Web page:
EU Ukraine

EU must keep people in and leaving Ukraine as safe, secure, connected as possible

Update: September 15, 2022 — Access Now supports the European Union’s move to bring Ukraine into the European free roaming area. This step will lift a financial burden off the shoulders of numerous people affected by Russia’s attack on Ukraine, support access to information, and open avenues for connections between, and among, families and communities.

Update: March 3, 2022 — Following Access Now’s open letter, several members of the European Telecommunications Network Operators’ Association have taken a range of options to support people in Ukraine:

  • Free international calls to Ukraine
  • No roaming charges with Ukraine
  • Distribution of SIM cards to refugees arriving in neighbouring countries
  • Free WiFi in refugee camps
  • Activation of the “SMS donation” function to the benefit of organisations supporting refugees
  • Including Ukrainian channels in IPTV packages for no added fee

A non-exhaustive list of European operators that took measures as of March 3, 2022 include: Deutsche Telekom Group; Orange Group; Telefónica/O2; BT; Telia Company; A1 Telekom Austria Group; Telenor Group; Proximus Group; KPN; Vodafone Group; Vivacom; TIM Telecom Italia; Altice Portugal; Swisscom; GO Malta;  CYTA; Orange Romania; and BH Telecom.

Access Now is pleased to see these actions. However, would like to see them extended to more members, and to have data costs lifted as people are relocating and need to contact families, authorities, and organisations, including via apps. Additionally, Access Now would like SIM registration requirements to be lifted for people arriving from Ukraine who may not have the necessary documentation to fulfill these.

March 2, 2022: The European Union must do everything in its power to ensure the safety and wellbeing of people affected by Russia’s attack on Ukraine, and work with tech platforms and telecoms operators to uphold connectivity, access to accurate information, data protection, and non-discrimination at the border.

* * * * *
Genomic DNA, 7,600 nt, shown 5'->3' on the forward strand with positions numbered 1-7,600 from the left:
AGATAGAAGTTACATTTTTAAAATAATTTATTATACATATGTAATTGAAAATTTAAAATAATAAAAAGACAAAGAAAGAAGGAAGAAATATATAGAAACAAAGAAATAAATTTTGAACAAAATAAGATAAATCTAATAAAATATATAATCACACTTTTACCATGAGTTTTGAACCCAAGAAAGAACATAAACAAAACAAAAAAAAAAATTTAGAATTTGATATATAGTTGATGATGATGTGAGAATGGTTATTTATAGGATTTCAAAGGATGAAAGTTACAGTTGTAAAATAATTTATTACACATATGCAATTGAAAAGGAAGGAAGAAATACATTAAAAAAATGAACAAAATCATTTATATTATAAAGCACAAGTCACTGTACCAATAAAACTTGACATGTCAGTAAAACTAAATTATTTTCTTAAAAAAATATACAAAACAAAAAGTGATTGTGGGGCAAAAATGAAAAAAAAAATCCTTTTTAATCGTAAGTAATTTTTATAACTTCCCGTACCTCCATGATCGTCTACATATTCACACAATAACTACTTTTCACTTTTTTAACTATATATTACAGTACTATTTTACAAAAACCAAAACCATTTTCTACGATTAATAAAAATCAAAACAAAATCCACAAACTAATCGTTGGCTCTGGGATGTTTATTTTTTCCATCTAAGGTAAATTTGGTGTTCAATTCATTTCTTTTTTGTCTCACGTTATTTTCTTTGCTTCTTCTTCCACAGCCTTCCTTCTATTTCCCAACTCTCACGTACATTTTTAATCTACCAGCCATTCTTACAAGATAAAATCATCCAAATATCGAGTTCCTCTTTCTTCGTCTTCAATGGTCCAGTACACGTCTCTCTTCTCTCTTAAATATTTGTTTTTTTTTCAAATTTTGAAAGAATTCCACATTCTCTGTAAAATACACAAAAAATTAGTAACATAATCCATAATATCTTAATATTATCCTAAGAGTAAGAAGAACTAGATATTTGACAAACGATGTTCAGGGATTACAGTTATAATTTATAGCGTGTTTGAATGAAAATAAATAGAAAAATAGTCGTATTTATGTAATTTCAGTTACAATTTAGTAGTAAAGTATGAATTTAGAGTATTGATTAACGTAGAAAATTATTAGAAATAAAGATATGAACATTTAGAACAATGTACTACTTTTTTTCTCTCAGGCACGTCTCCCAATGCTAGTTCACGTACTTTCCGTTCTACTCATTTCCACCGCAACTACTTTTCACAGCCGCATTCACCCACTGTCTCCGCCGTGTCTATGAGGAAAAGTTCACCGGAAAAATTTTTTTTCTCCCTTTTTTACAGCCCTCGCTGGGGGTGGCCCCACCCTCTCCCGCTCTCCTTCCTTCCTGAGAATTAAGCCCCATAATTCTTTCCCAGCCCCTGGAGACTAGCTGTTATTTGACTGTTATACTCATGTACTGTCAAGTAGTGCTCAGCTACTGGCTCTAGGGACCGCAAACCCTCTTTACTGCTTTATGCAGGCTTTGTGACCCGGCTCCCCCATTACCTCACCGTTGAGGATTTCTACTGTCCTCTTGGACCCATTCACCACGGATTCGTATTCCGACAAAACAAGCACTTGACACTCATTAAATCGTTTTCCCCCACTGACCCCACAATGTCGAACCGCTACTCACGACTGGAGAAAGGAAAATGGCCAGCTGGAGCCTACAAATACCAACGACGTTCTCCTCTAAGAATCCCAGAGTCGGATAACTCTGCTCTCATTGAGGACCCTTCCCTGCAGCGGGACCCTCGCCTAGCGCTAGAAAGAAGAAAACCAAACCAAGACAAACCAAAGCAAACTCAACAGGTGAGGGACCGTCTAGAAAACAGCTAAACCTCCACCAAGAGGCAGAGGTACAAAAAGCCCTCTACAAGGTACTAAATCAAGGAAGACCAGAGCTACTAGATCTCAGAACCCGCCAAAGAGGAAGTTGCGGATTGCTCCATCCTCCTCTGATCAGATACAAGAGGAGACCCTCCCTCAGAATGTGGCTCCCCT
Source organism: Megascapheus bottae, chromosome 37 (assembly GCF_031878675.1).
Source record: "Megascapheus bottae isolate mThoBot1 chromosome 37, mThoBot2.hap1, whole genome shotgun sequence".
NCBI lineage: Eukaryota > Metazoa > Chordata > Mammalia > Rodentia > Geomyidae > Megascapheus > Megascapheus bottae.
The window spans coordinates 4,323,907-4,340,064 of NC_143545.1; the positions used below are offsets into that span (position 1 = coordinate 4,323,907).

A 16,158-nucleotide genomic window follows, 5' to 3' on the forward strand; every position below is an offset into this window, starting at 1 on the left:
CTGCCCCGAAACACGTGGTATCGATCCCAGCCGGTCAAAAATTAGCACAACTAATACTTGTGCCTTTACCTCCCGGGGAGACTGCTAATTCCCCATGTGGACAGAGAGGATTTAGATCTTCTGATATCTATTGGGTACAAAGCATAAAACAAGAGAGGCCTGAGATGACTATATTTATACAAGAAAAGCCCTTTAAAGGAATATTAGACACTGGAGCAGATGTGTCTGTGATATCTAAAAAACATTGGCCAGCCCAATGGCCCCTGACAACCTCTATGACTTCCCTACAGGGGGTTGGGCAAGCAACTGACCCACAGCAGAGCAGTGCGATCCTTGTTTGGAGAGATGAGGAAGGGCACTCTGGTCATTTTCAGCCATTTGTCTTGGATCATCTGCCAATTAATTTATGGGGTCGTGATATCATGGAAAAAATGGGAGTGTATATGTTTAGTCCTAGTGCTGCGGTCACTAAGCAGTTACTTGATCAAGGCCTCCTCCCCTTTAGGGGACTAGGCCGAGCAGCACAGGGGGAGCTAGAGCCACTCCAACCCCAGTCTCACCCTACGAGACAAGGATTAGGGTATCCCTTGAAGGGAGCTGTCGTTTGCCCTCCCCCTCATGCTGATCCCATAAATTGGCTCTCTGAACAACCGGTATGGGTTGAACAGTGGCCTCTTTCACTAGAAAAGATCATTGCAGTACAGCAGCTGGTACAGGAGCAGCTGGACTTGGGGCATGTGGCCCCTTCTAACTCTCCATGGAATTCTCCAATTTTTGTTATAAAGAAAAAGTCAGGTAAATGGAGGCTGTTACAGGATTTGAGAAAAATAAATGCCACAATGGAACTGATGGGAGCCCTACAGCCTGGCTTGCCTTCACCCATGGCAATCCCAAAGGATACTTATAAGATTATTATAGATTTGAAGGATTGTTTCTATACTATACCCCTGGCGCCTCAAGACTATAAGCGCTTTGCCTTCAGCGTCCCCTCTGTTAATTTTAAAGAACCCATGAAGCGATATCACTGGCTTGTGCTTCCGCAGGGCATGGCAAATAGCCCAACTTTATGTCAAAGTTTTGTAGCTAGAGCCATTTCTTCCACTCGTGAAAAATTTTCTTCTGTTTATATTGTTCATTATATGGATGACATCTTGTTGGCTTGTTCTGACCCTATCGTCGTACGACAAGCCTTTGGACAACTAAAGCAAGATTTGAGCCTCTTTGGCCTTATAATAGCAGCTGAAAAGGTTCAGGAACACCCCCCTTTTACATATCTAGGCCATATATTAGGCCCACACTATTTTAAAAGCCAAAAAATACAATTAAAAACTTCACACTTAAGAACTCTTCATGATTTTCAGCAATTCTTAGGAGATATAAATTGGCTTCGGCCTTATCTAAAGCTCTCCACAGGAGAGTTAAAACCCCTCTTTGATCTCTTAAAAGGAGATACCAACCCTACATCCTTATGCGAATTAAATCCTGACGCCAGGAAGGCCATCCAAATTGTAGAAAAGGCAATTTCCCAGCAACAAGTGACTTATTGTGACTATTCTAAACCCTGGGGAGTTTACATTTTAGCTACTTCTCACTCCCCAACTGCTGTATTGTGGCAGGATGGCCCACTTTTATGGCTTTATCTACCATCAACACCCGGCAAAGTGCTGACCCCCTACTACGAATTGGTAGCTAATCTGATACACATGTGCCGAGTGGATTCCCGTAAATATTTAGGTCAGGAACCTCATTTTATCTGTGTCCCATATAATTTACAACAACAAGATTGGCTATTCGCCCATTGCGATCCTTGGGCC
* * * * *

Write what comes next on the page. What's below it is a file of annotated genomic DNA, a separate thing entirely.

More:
“Russia has launched a full scale war on Ukraine. The European Union must immediately use its full capacity to help keep people as safe, secure, and connected as possible,” said Natalia Krapiva, Tech-Legal Counsel at Access Now. “We must empower people to access accurate information, protect the privacy of millions as they escape, keep those on the move connected to their loved ones, and do everything possible to treat everyone fairly.”

Through an open letter, Access Now has laid out clear actions to support people affected by the war on Ukraine, including by:

  • Connectivity: Asking telecom operators and internet providers to protect infrastructure, waive charges for all communications from and to Ukraine, lift SIM registration for anyone arriving in the EU territory from Ukraine, and boost network capacity.
  • Online platforms: Keeping platforms and communications services available in Russia, Belarus, and Ukraine; continuing the demonetisation of certain actors spreading disinformation; and, in compliance with the rule of law, upholding the suspension of Russia Today, Sputnik, and key Russian state-sponsored propaganda actors from online platforms, including in Russia.
  • Data protection: Ensuring that the EU border agency and national measures to welcome people fleeing into the EU abide by data protection rules and calling on tech and telecoms companies to limit data collections of people leaving Ukraine and to not comply with Russian data localisation requirements to avoid persecution of dissidents and journalists.
  • Non-discrimination at the border: Reversing actions that prevent people from accessing services — such as via freezing assets — due to their nationality; and keeping the borders open for all people leaving Ukraine, including third-country nationals and people of colour living and studying in Ukraine.

“In times of crises, people need to stay connected — to each other, and to life-saving information,” said Fanny Hidvegi, Europe Policy Director at Access Now. “Russia’s war on Ukraine is affecting millions of people, and the European Union has both the power and the responsibility to ensure the internet and all telecommunications are accessible for all. Decisions and interventions must come now.”

Read the full letter.